Two Years of Paratransit: Sad Truths and Hard Lessons [Repost]

“Still, we mustn’t get complacent. Paratransit has many deeply-rooted problems, and since it fills service gaps for so many people, we need to fix what we have rather than tearing it all down in a fit of cynicism, or dismissing those who still use it.”

One of the greatest challenges disability can bring is the inability to drive. Public transit is a viable alternative for some of us, but public transit in its current state carries a number of limitations making it an impractical option for many. For example, people whose disabilities limit how far they can walk, how long they can stand or sit outdoors, or how well they can orient in unfamiliar environments may find that public transit doesn’t meet their needs.

“Paratransit” is a door-to-door transit alternative available in many urban areas, designed for seniors and people with disabilities. Customers can get door-to-door transportation at a cost only slightly higher than the cost of the public bus or train. Many of us depend on paratransit to get to work, school, shopping, important appointments, or social outings. As this post illustrates, though, many paratransit systems have multiple problems that can cause significant hardship for customers-earning such unaffectionate nicknames as “para-stranded” or “Dial-a-Wait.” While some of the problems may result from systems not having enough money to go around, others may be fixed with better training and a change in philosophy.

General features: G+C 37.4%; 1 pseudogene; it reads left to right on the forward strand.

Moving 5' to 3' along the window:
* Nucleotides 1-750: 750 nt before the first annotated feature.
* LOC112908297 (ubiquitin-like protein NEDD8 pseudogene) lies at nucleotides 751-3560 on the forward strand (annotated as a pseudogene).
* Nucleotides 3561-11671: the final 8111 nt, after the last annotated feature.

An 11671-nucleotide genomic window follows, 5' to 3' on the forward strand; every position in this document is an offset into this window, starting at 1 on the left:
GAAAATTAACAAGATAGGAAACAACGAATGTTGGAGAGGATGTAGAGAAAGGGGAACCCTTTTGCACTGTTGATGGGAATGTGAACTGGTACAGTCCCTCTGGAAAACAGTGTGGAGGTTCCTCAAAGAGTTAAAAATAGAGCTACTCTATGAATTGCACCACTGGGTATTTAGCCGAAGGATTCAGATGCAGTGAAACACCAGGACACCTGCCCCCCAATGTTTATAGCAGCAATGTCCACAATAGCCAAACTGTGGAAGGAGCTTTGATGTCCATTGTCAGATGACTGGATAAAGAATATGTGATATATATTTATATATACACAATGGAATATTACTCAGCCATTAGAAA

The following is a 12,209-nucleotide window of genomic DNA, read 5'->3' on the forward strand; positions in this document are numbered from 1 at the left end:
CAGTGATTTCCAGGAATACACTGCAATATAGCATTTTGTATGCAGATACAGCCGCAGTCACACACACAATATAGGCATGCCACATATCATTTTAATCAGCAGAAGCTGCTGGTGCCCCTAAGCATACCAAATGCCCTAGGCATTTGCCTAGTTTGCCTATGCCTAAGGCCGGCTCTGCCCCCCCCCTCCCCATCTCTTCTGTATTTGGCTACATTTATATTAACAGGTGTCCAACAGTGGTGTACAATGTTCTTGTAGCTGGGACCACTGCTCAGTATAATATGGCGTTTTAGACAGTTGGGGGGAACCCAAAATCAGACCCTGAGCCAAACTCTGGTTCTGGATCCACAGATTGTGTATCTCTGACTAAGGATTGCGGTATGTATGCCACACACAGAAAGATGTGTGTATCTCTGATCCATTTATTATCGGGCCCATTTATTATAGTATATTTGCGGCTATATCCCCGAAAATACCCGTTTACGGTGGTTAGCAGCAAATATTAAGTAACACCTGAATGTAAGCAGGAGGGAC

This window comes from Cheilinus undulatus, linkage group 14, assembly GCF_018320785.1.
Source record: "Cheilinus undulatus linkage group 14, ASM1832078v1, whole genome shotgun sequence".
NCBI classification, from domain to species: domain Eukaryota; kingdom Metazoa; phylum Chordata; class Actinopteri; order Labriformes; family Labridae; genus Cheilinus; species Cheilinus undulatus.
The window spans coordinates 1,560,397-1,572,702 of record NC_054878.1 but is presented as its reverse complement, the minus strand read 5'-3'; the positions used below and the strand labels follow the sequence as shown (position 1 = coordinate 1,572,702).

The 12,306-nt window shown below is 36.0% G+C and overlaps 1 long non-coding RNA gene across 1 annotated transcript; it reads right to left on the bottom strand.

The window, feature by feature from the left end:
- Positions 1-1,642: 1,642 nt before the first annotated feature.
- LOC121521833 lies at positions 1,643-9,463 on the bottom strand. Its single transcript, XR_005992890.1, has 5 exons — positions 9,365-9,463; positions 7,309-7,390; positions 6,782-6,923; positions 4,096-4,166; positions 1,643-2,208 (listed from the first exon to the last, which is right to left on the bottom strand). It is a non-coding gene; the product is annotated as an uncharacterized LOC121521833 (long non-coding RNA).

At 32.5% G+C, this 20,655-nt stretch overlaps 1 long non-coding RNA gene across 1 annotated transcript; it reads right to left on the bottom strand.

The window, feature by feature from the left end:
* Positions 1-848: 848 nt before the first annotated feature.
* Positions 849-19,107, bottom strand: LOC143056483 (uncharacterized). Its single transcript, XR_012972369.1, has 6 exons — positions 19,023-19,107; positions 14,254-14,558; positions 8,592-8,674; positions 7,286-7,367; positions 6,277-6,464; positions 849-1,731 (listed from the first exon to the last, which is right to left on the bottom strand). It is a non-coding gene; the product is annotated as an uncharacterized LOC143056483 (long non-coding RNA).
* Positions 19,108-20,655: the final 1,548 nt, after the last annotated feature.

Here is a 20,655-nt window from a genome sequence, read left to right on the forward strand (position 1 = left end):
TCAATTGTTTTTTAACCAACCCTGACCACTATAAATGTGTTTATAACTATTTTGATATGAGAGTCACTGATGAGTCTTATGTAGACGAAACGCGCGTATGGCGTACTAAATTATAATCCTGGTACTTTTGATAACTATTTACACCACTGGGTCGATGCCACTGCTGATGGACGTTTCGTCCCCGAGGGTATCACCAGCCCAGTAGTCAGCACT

Two Years of Paratransit: Sad Truths and Hard Lessons

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